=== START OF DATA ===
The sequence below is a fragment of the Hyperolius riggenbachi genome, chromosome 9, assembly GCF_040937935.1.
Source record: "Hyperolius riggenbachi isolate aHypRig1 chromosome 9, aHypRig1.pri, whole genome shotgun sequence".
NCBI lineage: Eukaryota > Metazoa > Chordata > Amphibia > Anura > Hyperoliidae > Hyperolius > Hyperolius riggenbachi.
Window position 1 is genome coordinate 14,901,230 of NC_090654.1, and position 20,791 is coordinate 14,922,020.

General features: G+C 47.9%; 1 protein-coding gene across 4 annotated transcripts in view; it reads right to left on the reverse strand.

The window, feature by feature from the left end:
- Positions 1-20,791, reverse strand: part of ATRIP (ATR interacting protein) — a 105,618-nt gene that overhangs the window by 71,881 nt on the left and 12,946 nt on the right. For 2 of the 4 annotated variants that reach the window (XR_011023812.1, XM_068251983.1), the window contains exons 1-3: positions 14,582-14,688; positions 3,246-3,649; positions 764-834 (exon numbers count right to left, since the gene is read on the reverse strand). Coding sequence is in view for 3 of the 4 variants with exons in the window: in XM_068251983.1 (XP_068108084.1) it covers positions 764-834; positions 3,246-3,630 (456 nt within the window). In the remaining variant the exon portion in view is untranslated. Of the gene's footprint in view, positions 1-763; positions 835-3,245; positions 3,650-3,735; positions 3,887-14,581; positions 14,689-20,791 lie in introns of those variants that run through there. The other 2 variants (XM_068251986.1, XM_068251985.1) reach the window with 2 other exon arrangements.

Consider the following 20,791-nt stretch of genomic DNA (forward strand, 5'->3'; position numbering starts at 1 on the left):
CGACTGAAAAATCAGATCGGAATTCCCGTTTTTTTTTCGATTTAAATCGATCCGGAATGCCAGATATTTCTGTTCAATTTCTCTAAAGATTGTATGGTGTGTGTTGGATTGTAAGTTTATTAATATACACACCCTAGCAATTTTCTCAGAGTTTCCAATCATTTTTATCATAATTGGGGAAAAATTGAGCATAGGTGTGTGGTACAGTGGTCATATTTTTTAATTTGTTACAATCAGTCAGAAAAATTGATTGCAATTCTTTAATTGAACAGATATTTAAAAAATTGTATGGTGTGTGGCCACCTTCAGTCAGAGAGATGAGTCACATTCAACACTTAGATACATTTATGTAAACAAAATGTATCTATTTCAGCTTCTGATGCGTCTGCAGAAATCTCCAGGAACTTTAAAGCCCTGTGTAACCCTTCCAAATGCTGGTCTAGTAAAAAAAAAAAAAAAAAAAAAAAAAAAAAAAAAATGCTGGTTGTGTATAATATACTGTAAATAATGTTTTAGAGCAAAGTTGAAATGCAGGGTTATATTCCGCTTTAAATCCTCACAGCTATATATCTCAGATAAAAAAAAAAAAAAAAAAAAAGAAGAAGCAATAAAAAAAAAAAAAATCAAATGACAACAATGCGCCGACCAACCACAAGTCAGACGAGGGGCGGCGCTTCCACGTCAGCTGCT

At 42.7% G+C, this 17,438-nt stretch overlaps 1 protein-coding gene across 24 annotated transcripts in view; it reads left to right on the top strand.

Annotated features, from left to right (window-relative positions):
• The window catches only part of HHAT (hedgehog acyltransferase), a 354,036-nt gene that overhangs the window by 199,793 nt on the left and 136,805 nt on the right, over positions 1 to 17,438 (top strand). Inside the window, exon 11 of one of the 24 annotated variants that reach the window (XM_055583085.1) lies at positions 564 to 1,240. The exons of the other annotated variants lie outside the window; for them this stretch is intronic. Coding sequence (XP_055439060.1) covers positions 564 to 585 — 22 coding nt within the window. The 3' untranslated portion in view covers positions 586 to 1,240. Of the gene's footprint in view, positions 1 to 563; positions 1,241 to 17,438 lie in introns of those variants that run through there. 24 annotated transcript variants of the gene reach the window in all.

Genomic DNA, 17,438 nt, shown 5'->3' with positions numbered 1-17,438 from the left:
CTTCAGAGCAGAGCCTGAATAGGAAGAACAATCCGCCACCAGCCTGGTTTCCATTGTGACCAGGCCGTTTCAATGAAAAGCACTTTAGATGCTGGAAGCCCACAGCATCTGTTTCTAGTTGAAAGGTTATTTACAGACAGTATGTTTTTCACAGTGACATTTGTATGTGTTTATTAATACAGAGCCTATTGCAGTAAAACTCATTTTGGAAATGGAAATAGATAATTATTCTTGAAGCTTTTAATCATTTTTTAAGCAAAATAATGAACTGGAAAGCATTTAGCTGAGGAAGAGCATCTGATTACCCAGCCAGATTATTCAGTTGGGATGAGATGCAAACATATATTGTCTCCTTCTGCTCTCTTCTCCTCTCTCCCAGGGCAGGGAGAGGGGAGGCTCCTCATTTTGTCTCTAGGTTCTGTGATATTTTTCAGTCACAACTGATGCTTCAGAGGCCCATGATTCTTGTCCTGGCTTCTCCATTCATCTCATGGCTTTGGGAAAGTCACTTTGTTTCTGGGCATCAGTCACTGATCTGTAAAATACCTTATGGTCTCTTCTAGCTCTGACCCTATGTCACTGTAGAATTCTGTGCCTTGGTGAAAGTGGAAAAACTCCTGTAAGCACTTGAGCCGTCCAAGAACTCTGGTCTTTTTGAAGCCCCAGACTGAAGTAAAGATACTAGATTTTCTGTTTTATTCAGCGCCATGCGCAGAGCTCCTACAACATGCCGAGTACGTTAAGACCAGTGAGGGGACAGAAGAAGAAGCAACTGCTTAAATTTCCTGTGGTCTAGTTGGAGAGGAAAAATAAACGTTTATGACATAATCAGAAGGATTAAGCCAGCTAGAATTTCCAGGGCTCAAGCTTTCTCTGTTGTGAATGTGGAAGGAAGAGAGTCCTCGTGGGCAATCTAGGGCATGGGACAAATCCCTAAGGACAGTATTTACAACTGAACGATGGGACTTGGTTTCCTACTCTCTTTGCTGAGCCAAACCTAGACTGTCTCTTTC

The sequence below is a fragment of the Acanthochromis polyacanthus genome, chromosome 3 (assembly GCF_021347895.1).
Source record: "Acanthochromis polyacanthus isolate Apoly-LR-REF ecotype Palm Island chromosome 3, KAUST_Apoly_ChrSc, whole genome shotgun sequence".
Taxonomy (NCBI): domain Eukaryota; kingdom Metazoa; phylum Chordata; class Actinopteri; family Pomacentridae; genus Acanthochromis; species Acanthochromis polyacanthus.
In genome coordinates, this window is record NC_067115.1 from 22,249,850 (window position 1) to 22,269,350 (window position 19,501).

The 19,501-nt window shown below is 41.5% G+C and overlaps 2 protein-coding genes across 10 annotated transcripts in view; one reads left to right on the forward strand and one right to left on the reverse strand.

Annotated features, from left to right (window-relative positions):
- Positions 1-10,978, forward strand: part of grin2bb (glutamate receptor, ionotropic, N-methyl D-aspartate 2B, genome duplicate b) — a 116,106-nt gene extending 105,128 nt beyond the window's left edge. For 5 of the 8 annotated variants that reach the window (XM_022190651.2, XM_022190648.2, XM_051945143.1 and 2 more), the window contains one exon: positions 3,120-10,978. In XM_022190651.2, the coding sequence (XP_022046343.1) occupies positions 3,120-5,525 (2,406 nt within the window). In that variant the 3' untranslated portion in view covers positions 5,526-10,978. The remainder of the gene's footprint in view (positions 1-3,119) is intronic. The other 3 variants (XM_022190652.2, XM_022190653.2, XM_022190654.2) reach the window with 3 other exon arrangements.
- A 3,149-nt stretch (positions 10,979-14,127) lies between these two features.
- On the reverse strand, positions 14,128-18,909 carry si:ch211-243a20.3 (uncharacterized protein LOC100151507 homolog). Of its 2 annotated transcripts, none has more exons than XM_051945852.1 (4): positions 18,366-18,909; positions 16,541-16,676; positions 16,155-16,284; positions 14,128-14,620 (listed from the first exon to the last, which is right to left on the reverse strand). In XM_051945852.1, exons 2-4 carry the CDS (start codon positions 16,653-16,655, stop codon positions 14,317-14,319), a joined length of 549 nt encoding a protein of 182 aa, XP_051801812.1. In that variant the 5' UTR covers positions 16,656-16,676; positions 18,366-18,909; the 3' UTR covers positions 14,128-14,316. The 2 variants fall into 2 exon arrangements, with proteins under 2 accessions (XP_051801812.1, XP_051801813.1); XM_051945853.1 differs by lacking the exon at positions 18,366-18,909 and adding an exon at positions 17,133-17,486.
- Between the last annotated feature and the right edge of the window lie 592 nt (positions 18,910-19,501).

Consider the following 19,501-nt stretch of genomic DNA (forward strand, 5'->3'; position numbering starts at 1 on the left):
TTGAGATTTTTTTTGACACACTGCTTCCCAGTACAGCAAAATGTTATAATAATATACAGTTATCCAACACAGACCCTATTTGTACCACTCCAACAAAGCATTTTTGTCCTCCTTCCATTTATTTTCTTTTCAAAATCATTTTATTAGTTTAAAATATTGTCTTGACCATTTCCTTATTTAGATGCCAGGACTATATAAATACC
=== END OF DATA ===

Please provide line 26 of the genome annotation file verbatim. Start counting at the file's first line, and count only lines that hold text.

TTGAGATTTTTTTTGACACACTGCTTCCCAGTACAGCAAAATGTTATAATAATATACAGTTATCCAACACAGACCCTATTTGTACCACTCCAACAAAGCATTTTTGTCCTCCTTCCATTTATTTTCTTTTCAAAATCATTTTATTAGTTTAAAATATTGTCTTGACCATTTCCTTATTTAGATGCCAGGACTATATAAATACC